3. Reengineering of the ring spinning machine to create the 1644 spindle frame compared to a traditional 516 spindle frame. The ring frames installed at Stallion are longest and most energy efficient conventional geometry ring frames in the world, being run by a 37KW motor versus a 30KW motor used to run a traditional 516 spindle frame, equating to a 62% conservation of power.

4. Innovative building design removing all departmental compartmentalization creating a single production hall environment, resulting in up to a 50% reduction in material and worker movement.

5. Reduced capital expenditure. Implementation of Stallion Phase-II required capital expenditure 50% less than conventionally required for installation of a comparable unit.

6. 30% reduction in operating costs.

7. Reduction in raw material inventory levels and carrying costs. Stallion raw material inventory levels are 80% less than that of a comparable size unit implementing a conventional multiple product mix business plan.

8. Reduction in finished goods inventory levels. Stallion’s finished good inventory levels are negligible due to selection of a basic high volume count with a substantial local market. The baseline commodity nature of the product also ensures that the demand is highly inelastic and allows
Stallion to weather cyclical variations in the textile spinning sector.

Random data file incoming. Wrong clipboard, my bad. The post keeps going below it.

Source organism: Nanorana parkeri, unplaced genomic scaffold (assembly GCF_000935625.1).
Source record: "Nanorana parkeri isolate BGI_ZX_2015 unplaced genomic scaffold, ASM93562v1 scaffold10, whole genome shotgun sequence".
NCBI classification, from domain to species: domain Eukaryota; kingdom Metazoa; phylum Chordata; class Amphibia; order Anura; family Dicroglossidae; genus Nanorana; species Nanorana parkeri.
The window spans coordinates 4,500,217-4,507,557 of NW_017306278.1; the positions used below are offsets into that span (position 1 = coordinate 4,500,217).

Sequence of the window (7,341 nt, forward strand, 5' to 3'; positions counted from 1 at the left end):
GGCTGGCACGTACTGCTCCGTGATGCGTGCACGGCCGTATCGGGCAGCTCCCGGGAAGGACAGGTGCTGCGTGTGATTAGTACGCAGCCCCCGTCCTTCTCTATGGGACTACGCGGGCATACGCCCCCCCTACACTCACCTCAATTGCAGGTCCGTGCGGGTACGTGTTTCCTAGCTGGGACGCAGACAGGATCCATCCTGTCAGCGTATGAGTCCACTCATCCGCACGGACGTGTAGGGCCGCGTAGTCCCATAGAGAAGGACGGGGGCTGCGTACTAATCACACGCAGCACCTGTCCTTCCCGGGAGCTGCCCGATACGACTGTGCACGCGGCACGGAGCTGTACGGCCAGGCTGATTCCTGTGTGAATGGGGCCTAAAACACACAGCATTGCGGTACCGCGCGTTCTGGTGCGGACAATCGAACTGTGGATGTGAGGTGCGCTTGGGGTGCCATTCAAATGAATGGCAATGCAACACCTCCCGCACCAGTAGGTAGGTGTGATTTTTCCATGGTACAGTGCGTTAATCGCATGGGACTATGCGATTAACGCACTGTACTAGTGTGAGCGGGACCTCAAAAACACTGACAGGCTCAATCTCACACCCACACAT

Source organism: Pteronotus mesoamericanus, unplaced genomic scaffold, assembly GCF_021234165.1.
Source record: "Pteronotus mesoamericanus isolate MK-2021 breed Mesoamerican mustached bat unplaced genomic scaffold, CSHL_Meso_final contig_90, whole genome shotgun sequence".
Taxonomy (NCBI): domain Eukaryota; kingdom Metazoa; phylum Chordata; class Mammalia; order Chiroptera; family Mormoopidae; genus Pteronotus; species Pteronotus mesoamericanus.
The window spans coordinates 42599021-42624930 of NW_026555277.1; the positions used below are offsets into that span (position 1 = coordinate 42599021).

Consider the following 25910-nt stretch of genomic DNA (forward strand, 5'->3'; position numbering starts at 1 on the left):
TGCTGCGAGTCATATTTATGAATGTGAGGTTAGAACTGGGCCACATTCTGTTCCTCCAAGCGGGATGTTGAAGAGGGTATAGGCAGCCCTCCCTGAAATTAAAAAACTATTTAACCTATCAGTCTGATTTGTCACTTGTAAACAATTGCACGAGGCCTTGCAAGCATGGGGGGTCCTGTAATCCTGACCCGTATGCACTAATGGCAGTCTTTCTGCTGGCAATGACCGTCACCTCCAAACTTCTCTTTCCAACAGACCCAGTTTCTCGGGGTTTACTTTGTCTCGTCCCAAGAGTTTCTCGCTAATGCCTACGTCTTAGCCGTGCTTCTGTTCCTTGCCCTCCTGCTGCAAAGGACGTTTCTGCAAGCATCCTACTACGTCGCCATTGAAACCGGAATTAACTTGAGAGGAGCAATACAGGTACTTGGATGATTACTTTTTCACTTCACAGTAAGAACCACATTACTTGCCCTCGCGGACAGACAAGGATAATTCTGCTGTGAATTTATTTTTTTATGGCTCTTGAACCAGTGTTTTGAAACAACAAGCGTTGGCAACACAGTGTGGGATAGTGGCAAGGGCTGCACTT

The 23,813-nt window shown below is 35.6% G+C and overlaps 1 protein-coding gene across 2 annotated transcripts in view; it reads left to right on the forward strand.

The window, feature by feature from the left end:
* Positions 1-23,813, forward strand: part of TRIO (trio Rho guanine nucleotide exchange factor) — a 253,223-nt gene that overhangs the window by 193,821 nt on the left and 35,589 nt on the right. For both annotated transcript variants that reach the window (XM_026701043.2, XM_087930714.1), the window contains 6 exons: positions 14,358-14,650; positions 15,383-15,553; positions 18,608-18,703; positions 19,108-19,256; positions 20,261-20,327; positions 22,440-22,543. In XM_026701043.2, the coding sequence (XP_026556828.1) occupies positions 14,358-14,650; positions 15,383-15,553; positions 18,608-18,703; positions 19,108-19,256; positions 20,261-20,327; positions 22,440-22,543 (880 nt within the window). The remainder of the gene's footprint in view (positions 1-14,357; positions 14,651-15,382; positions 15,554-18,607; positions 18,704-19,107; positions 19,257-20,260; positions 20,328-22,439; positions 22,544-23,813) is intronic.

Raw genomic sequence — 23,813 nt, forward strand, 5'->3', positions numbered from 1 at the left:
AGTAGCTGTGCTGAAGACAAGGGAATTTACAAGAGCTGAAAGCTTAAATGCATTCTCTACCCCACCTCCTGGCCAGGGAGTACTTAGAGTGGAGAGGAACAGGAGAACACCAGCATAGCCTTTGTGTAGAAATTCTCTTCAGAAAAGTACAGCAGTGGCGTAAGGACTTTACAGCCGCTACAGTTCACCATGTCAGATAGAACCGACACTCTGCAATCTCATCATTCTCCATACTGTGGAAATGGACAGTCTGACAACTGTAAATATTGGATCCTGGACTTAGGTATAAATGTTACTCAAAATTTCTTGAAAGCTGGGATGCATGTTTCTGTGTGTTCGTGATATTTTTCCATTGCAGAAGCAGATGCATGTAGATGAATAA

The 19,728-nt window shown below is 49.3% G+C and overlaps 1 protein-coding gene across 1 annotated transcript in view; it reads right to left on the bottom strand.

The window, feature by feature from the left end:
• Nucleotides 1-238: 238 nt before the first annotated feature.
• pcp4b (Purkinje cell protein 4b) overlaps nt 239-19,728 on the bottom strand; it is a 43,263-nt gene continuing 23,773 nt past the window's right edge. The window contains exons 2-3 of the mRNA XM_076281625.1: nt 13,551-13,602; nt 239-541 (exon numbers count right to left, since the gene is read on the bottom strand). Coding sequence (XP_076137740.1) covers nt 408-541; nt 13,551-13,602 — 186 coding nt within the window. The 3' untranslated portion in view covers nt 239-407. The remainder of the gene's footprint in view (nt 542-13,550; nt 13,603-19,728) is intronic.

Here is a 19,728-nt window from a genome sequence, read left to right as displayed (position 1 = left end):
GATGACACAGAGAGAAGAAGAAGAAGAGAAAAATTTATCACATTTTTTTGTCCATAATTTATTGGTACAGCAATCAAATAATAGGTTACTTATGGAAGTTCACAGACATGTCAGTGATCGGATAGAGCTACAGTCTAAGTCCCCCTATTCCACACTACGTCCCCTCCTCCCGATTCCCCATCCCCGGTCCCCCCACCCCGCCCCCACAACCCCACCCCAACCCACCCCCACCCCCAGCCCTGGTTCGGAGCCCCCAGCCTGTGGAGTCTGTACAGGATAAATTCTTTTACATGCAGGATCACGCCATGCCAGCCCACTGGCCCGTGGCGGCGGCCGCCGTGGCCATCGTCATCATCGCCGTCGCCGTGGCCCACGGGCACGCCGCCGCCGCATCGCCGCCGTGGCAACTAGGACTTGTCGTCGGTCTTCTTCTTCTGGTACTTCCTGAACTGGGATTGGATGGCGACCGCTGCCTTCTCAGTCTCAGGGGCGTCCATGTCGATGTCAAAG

Stallion’s journey and its achievements are unique and non replicable. This can be attributed primarily to the unique philosophy and nature of its founder. The same is highlighted by the following events:

1. Bearing the substantial financial cost of extensive R&D and spending the time required for the process with total focus and dedication.

2. Subsequently taking the risk of implementing the results on a scale conventionally not conceived or accepted traditionally.

3. Facing the operational challenges that arose as a result of radical changes implemented on such huge scales with creativity and time appropriate solutions which entailed absolute focus and a 24/7 dedication. An example of this is establishing the R&D facility “Stallion Engineering” to devise operational solutions and subsequently implementing those changes at the required scale and pace.

These events are all a testament to the nature and intellect of Owais Dagra, his ability to discover opportunities and visualize the necessary plan to capitalize on these opportunities.

The technological changes have been all developed in house and are proprietary. The cohesive nature of the reengineering provides a barrier for replication for other organizations, because to attain similar economic benefits the changes cannot be implemented piece meal or in small scale environments.